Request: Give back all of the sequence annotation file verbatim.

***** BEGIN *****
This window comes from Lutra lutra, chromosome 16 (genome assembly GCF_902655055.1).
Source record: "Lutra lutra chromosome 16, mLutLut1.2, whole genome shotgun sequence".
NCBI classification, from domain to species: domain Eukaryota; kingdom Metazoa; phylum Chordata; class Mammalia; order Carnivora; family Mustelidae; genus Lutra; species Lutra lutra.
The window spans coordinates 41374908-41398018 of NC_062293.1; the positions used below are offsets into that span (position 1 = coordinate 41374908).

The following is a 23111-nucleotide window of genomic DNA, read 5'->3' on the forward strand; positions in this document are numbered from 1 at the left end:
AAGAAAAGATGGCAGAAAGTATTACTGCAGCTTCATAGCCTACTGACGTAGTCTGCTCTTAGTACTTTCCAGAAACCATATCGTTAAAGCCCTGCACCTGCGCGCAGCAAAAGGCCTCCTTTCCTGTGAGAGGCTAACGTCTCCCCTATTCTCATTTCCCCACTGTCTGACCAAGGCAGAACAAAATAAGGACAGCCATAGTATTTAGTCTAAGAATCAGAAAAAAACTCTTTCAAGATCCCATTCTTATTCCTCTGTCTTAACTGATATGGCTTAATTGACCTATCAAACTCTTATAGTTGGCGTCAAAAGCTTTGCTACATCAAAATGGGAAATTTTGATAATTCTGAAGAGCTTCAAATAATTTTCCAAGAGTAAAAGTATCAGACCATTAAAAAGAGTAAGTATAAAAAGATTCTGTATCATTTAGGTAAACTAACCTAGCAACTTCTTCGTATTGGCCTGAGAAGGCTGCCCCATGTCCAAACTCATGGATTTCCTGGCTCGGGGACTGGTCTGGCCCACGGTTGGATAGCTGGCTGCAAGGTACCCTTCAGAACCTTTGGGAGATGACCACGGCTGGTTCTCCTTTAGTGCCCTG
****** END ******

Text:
This window comes from Lutra lutra, chromosome 16 (genome assembly GCF_902655055.1).
Source record: "Lutra lutra chromosome 16, mLutLut1.2, whole genome shotgun sequence".
NCBI classification, from domain to species: domain Eukaryota; kingdom Metazoa; phylum Chordata; class Mammalia; order Carnivora; family Mustelidae; genus Lutra; species Lutra lutra.
The window spans coordinates 41374908-41398018 of NC_062293.1; the positions used below are offsets into that span (position 1 = coordinate 41374908).

The following is a 23111-nucleotide window of genomic DNA, read 5'->3' on the forward strand; positions in this document are numbered from 1 at the left end:
AAGAAAAGATGGCAGAAAGTATTACTGCAGCTTCATAGCCTACTGACGTAGTCTGCTCTTAGTACTTTCCAGAAACCATATCGTTAAAGCCCTGCACCTGCGCGCAGCAAAAGGCCTCCTTTCCTGTGAGAGGCTAACGTCTCCCCTATTCTCATTTCCCCACTGTCTGACCAAGGCAGAACAAAATAAGGACAGCCATAGTATTTAGTCTAAGAATCAGAAAAAAACTCTTTCAAGATCCCATTCTTATTCCTCTGTCTTAACTGATATGGCTTAATTGACCTATCAAACTCTTATAGTTGGCGTCAAAAGCTTTGCTACATCAAAATGGGAAATTTTGATAATTCTGAAGAGCTTCAAATAATTTTCCAAGAGTAAAAGTATCAGACCATTAAAAAGAGTAAGTATAAAAAGATTCTGTATCATTTAGGTAAACTAACCTAGCAACTTCTTCGTATTGGCCTGAGAAGGCTGCCCCATGTCCAAACTCATGGATTTCCTGGCTCGGGGACTGGTCTGGCCCACGGTTGGATAGCTGGCTGCAAGGTACCCTTCAGAACCTTTGGGAGATGACCACGGCTGGTTCTCCTTTAGTGCCCTG